Four NYC-Area High School Students Working with NYU Biologists Named INTEL Science Fair Semifinalists


Four high school students working on science-fair research projects with scientists at NYU’s Center for Genomics and Systems Biology (CGSB) are among the 300 national semifinalists for the international INTEL Science Talent Search competition for 2012.

Four NYC-Area High School Students Working with NYU Biologists Named INTEL Science Fair Semifinalists
Four high school students working on science-fair research projects with scientists at NYU’s Center for Genomics and Systems Biology (CGSB) are among the 300 national semifinalists for the international INTEL Science Talent Search competition for 2012. These high school students worked on a range of projects, including plant nutrient dynamics, protein structure prediction, nematode genomics, and bacterial spore development.

Four high school students working on science-fair research projects with scientists at NYU’s Center for Genomics and Systems Biology (CGSB) are among the 300 national semifinalists for the international INTEL Science Talent Search competition for 2012. These high school students worked on a range of projects, including plant nutrient dynamics, protein structure prediction, nematode genomics, and bacterial spore development.

The Intel Science Talent Search (Intel STS) is the nation's most prestigious pre-college science competition. This year, Intel STS chose 300 students as semifinalists from 1,839 applicants from around the US.  The CGSB-associated students are:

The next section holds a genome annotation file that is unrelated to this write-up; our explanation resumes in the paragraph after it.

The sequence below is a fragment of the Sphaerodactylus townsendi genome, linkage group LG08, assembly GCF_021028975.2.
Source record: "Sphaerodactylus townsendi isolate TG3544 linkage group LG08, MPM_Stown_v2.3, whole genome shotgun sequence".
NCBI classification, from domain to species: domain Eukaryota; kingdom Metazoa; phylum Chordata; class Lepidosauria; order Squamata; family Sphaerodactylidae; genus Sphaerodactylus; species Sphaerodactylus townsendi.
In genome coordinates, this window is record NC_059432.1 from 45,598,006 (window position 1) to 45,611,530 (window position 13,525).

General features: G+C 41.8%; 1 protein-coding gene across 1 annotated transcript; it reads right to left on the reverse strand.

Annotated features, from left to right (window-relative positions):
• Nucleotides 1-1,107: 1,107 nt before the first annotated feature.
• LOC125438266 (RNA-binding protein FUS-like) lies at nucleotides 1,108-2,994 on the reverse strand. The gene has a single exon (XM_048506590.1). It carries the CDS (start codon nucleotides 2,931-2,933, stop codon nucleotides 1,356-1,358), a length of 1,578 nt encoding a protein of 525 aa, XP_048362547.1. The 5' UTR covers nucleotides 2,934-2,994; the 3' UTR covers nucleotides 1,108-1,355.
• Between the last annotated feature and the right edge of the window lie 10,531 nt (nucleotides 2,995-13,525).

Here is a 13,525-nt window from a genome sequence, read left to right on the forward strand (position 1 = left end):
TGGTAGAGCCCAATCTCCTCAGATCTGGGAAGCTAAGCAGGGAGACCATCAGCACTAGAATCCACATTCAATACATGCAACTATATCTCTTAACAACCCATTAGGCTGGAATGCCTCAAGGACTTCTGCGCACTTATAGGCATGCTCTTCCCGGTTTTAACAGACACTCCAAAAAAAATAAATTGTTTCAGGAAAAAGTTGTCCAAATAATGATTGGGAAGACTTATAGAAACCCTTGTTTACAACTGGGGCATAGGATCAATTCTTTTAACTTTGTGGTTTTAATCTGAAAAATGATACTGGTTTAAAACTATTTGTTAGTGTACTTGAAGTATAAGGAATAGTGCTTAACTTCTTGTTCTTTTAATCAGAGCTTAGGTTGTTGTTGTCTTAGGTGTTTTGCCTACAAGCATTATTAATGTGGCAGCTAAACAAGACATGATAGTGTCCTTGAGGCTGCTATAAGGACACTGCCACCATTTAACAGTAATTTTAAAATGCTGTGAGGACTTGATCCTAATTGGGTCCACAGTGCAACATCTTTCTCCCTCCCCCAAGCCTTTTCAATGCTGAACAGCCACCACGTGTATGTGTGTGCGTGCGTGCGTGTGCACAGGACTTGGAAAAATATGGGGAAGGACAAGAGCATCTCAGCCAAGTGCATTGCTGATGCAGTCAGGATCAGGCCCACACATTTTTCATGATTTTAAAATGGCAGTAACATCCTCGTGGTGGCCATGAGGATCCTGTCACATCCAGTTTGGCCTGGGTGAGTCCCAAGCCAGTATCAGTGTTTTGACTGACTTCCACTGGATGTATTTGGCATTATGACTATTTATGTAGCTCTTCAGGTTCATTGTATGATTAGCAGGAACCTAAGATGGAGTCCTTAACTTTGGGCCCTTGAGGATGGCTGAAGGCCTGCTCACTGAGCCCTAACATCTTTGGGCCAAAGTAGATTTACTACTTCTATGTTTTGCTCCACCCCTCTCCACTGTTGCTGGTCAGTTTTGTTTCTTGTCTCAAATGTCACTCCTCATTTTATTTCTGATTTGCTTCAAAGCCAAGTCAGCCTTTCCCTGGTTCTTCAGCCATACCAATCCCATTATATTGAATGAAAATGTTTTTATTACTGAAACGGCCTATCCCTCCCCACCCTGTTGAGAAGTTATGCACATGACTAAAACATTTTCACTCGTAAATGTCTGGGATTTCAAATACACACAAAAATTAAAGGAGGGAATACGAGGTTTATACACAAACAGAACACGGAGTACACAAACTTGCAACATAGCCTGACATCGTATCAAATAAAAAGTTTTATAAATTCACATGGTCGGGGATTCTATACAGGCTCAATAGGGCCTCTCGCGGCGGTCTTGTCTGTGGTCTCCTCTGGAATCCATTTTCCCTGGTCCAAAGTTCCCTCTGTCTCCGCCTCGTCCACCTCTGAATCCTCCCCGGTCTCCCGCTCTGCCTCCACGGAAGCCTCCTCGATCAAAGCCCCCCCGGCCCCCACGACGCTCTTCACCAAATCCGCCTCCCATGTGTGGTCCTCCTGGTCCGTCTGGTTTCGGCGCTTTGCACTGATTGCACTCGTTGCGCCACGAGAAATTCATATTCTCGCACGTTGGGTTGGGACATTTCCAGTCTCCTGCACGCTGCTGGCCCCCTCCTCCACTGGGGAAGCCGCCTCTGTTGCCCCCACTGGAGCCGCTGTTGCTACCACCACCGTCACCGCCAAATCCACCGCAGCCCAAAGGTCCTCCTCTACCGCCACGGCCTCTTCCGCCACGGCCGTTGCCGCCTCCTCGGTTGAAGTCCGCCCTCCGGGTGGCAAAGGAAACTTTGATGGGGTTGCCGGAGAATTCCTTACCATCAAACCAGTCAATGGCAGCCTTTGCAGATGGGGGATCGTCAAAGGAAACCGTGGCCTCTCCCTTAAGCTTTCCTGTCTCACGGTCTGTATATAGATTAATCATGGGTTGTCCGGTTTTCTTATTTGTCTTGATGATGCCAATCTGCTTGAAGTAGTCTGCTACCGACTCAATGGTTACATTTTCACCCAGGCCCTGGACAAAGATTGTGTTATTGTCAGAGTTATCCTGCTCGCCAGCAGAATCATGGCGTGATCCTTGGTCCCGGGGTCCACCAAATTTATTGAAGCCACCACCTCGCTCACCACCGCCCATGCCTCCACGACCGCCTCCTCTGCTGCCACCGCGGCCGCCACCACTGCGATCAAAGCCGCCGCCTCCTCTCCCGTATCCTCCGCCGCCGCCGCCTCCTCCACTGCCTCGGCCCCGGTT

Angela Fan (Stuyvesant High School, NYC), who worked in the plant genomics and systems biology laboratory of Professor Gloria Coruzzi, studied root nutrient foraging.  She applied a morphometric approach to quantifying the developmental plasticity space of different ecotypes of the model plant species Arabidopsis thaliana in laboratory and natural environments.

Rebecca Alford (Commack High School, Long Island), who worked in the computational biology group of Associate Professor Richard Bonneau, examined a novel structure-based approach to predicting the functional effects of mutations in membrane proteins using computational approaches.

Mimi Yen (Stuyvesant High School), who worked in the evolutionary genomics laboratory of Assistant Professor Matt Rockman, focused on characterizing the behavior and genetics of head plugging in the model nematode C. elegans, a worm and the first animal species whose genome was completely sequenced, making it a model organism for studying genetics.

Ian Grant (Stuyvesant High School), who worked in the bacterial genomics laboratory of Associate Professor Patrick Eichenberger, conducted a project that included the characterization of spore kinases in the bacterial species Bacillus subtilis.

Each semifinalist receives a $1,000 award from the Intel Foundation with an additional $1,000 going to his or her school.  As a semifinalist, these students will be further judged to narrow the field to 40 finalists.  The finalists are then invited to Washington, DC in March to undergo final judging, display their work to the public, meet with notable scientists, and compete for the top award of $100,000. The finalists will be announced on January 25, 2012.

 

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